submitted by Vassilia Corones on 14.12.2006
Author: Vassilia Corones
Address: 28 Carabella Street,
Kirribilli, NSW, 2061
ISBN: 0 646 25692 0
An account of the life of Jim Corones who migrated from Greece in 1905, and lived his life in the tiny outback Queensland town of Quilpie with generosity, courage and good fellowship leaving the town the better for his unflagging involvement in all aspects of life in this "oasis" in a harsh country.
Leaving Kythira in the Greek Ionioan Islands with his uncle, Harry Corones, Jim Corones was eleven when he landed in Australia. From humble but typical beginnings, both Harry and Jim were to become extremely successful businessmen. The first years in Australia were years of low wages, long hours and terrible conditions. Moving from Sydney and cleaning fish to a better opening in Brisbane, Harry ensured that Jim had a good education.
Within five years Harry was in a position to buy a cafe in Charleville and thus the path of both men's lives was set.
From a cafe in Charleville, Harry and Jim were to become two of Queensland's foremost hoteliers. It was in Harry's Charleville Hotel that plans for the establishment of an airway were discussed, later to become Qantas. Jim and Harry were foundation shareholders.
By 1929, Harry's dream was realised with the completion of the first class Corones Hotel, graced over the years celebrity guests that included the Duke and Duchess of Gloucester, Charles Kingsford Smith, Amy Johnston and Gracie Fields.
Harry thrived in Charleville and in recognition of his services to the community, he was awarded the MBE in 1969.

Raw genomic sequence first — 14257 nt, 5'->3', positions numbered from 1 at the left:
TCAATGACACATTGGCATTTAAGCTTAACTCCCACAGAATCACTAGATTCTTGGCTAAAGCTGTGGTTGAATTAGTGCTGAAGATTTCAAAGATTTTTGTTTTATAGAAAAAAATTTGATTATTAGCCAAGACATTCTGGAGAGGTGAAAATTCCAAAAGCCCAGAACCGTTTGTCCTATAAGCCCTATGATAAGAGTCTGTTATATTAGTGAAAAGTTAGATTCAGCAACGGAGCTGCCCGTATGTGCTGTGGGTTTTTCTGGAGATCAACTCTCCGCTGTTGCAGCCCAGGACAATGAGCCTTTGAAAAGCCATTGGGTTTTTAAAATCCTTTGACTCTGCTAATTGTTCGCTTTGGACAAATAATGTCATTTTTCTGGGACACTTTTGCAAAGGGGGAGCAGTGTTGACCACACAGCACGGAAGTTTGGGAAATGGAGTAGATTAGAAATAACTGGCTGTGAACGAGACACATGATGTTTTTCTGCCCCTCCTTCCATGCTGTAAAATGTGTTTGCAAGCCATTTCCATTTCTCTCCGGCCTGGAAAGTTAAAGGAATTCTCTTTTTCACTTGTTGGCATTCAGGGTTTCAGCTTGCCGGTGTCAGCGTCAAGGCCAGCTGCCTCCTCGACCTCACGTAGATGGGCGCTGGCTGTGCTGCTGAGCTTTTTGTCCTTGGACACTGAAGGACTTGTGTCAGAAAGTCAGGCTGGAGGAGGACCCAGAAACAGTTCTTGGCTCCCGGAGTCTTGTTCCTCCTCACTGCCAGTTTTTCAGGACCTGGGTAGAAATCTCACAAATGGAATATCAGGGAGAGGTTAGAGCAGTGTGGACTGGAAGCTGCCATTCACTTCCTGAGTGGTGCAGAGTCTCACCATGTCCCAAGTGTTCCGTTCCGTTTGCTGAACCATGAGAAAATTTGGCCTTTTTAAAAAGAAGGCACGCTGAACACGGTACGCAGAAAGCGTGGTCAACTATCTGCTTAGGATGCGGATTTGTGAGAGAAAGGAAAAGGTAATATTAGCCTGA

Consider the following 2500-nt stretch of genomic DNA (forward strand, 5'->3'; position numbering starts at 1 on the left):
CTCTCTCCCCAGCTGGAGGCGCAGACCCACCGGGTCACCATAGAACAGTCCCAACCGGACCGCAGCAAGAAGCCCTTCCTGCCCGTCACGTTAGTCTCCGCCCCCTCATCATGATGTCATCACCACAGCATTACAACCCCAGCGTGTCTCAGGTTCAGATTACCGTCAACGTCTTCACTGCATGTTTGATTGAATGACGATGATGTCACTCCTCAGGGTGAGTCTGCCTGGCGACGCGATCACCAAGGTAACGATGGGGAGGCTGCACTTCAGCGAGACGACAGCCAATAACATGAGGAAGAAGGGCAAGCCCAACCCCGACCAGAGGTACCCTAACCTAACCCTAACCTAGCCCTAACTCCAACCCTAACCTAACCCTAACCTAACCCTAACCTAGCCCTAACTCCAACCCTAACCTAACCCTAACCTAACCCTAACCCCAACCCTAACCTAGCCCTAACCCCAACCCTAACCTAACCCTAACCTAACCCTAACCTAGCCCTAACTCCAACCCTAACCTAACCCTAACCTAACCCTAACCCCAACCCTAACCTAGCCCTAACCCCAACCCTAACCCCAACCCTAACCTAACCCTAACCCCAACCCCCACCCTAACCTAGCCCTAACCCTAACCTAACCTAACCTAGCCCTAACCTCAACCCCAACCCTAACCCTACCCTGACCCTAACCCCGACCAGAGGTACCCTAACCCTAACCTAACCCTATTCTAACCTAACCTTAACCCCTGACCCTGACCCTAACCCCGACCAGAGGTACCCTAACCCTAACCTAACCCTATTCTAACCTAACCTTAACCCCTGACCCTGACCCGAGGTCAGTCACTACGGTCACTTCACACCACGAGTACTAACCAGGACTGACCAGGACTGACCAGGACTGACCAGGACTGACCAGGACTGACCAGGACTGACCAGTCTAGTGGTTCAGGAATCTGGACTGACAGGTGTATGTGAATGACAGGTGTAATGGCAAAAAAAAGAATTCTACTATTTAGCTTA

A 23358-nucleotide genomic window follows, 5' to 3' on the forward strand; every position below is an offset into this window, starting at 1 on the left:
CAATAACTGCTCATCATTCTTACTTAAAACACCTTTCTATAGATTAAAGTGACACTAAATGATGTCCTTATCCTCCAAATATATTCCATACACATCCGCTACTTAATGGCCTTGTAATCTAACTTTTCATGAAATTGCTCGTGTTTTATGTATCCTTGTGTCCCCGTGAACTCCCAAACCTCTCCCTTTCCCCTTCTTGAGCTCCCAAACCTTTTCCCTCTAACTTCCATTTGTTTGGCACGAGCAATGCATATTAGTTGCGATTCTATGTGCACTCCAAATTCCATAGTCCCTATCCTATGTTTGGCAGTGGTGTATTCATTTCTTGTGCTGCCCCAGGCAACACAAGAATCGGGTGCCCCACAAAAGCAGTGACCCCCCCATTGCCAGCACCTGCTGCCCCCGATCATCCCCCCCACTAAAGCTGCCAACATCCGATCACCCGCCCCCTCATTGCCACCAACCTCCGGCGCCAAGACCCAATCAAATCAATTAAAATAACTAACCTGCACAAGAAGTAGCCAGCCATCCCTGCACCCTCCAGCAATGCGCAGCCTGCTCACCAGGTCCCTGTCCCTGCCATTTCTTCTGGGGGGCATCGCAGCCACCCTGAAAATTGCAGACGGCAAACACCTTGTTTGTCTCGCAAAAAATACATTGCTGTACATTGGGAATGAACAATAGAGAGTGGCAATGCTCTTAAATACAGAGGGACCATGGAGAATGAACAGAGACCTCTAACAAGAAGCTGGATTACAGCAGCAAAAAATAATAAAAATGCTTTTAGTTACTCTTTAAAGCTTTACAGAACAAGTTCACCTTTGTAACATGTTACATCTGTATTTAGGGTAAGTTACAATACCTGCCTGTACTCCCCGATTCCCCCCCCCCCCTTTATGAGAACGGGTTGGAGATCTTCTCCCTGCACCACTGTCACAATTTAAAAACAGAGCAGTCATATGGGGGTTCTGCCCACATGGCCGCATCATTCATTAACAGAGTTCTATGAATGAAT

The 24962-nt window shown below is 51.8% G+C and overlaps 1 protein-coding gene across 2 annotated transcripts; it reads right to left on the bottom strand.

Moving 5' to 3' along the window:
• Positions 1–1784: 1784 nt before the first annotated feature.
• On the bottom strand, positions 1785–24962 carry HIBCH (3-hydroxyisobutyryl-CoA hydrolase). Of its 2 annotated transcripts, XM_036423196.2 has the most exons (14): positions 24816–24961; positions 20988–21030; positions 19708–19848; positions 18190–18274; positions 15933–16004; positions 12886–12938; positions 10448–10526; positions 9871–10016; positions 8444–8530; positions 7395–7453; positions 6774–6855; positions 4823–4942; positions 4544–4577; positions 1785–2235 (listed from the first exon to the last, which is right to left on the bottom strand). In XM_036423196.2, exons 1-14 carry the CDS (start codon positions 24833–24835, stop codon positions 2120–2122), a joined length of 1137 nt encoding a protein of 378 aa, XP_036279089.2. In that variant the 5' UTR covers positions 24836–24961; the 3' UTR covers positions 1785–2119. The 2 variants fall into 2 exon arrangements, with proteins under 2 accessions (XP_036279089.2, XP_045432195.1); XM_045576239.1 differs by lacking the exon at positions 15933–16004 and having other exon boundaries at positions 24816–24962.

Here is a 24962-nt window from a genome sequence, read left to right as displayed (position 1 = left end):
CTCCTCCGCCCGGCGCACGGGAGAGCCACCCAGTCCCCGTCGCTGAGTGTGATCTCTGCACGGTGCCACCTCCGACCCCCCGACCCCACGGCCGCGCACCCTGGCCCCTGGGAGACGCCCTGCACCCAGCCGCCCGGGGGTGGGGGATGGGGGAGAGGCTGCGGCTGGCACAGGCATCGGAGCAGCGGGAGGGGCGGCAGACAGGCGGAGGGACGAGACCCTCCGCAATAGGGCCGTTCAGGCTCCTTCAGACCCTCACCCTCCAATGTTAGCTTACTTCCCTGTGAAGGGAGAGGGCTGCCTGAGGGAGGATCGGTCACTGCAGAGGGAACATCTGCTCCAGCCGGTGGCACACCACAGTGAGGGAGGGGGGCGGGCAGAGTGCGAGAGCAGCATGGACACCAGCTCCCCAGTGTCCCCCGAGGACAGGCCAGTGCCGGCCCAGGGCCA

Jim meanwhile had moved on to "nearby" Quilpie (138 rail miles from Charleville) and gave of himself to Quilpie as Harry gave of himself to Charleville. Devising a means to supply electricity, in 1933 Quilpie was an outback rarity - street night lighting and electricity to all the shops as well as the Corones owned hotels and properties.
As with the Corones hotels in Charleville, the Corones hotels in Quilpie were a delight to locals and travellers alike, situated as they were in the middle of nowhere but with decor, service and food expected only in the best hotels of Brisbane and Sydney.
Five hundred or more arrived from across Queensland and New South Wales for Jim's funeral in 1966.
In his panegyric, Brother Max Timbrell of the Bush Brotherhood said Jim "was a man of rich character, a man of great energy and talent. The monuments to his talents are visible in our town- public utilities which even today could not be closed because they were built to give service. That service was of a pioneering nature."
This book tells the story of these two men from the Greek island of Kythira who helped develop western Queensland, making Australia their home.
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